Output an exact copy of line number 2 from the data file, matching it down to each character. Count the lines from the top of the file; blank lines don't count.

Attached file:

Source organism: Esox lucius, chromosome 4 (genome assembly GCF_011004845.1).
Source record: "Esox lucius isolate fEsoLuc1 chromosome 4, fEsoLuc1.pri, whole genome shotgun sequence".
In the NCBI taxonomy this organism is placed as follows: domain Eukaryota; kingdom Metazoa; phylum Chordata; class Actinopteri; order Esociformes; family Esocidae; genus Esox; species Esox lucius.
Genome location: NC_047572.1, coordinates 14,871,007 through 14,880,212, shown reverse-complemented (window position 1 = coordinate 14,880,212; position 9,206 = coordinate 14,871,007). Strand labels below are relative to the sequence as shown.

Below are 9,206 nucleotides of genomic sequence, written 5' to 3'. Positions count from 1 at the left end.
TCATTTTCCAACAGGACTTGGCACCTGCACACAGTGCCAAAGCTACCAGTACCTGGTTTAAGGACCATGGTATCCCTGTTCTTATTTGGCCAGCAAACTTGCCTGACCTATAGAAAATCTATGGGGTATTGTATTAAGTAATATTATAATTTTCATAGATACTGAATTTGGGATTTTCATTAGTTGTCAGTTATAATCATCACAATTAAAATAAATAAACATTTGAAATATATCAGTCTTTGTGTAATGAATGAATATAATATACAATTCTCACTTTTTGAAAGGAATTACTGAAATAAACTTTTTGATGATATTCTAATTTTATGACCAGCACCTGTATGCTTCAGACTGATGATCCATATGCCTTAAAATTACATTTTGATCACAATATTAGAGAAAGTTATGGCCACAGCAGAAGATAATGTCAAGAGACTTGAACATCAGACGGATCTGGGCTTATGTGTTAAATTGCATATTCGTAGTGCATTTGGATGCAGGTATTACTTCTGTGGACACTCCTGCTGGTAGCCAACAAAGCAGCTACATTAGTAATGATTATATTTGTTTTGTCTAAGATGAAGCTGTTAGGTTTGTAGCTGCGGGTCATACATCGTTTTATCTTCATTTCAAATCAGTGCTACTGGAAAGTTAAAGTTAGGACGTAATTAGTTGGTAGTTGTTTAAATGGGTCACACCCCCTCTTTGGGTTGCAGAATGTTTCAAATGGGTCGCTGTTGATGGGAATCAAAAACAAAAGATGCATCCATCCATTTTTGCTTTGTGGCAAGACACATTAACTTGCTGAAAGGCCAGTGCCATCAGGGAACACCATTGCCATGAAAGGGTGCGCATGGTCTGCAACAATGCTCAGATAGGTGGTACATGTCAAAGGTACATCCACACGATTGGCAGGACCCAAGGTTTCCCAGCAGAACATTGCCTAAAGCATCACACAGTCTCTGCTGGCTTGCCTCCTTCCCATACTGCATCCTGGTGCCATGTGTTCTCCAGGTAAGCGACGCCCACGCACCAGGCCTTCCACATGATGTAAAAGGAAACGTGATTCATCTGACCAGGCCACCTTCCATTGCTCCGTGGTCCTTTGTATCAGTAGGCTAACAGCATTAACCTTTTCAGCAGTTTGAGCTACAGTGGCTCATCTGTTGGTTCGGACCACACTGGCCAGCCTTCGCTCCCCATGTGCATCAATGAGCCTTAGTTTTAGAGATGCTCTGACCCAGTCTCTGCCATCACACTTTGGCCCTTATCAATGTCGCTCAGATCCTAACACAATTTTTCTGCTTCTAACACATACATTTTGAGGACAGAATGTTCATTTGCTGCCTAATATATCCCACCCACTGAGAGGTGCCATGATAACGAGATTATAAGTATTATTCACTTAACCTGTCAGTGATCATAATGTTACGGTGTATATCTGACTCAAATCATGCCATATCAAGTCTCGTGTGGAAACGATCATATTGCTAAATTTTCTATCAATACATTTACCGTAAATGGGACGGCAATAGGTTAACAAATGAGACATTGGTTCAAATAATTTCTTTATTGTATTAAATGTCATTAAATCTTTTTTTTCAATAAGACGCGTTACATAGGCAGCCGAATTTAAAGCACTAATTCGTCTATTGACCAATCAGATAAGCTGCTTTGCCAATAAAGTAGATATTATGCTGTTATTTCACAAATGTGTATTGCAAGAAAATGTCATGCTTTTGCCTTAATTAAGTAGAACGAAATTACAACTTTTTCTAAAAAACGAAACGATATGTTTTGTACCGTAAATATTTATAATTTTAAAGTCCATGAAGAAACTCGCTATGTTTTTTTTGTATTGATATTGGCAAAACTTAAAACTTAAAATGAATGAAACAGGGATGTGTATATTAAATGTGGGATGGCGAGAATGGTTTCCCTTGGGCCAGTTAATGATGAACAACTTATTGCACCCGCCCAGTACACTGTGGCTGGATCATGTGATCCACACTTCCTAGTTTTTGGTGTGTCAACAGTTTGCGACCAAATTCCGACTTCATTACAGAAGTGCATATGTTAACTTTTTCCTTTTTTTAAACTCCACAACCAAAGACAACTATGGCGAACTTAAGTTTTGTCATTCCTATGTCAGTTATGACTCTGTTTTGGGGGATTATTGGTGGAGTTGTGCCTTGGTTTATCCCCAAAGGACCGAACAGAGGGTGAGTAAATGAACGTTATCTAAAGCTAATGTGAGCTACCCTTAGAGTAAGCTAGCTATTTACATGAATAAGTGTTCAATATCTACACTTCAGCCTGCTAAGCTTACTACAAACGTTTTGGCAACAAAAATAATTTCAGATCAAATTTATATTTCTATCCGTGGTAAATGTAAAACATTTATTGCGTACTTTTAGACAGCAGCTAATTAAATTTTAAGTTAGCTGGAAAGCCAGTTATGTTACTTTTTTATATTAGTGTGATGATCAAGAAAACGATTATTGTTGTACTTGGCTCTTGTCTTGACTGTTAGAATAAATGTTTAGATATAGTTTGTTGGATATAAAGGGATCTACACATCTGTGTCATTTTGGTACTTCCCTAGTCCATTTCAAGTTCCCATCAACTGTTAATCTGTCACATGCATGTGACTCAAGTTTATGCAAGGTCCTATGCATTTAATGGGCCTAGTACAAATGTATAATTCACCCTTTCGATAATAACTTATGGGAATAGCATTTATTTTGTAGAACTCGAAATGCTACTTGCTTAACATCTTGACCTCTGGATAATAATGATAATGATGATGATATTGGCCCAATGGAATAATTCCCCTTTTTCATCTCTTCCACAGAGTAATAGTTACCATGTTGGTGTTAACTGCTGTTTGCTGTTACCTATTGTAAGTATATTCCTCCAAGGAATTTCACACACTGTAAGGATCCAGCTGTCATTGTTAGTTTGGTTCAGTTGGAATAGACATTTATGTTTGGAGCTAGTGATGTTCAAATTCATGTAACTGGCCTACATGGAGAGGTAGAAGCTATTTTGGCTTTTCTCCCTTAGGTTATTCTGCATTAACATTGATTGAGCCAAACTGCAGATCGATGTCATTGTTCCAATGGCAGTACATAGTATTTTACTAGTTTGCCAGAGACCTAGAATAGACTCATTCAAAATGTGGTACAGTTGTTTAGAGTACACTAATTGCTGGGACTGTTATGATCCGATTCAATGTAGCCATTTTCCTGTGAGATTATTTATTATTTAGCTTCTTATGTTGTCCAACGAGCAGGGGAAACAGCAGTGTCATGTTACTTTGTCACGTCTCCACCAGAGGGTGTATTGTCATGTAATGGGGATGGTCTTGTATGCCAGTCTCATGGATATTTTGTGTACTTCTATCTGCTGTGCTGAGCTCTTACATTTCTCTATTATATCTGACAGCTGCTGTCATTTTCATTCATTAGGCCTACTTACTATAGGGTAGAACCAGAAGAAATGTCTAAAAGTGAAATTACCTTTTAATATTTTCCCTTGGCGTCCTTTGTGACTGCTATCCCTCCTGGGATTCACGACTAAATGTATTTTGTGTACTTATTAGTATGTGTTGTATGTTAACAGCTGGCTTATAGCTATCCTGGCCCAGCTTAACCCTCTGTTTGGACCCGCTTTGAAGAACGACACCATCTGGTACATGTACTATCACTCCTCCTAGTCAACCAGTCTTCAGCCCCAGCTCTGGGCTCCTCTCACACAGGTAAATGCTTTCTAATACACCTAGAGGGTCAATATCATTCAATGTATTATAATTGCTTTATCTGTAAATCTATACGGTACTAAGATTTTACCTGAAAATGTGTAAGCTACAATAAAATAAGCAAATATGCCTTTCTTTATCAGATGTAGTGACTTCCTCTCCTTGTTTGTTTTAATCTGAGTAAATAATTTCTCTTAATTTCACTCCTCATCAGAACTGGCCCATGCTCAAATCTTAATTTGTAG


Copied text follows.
Source record: "Esox lucius isolate fEsoLuc1 chromosome 4, fEsoLuc1.pri, whole genome shotgun sequence".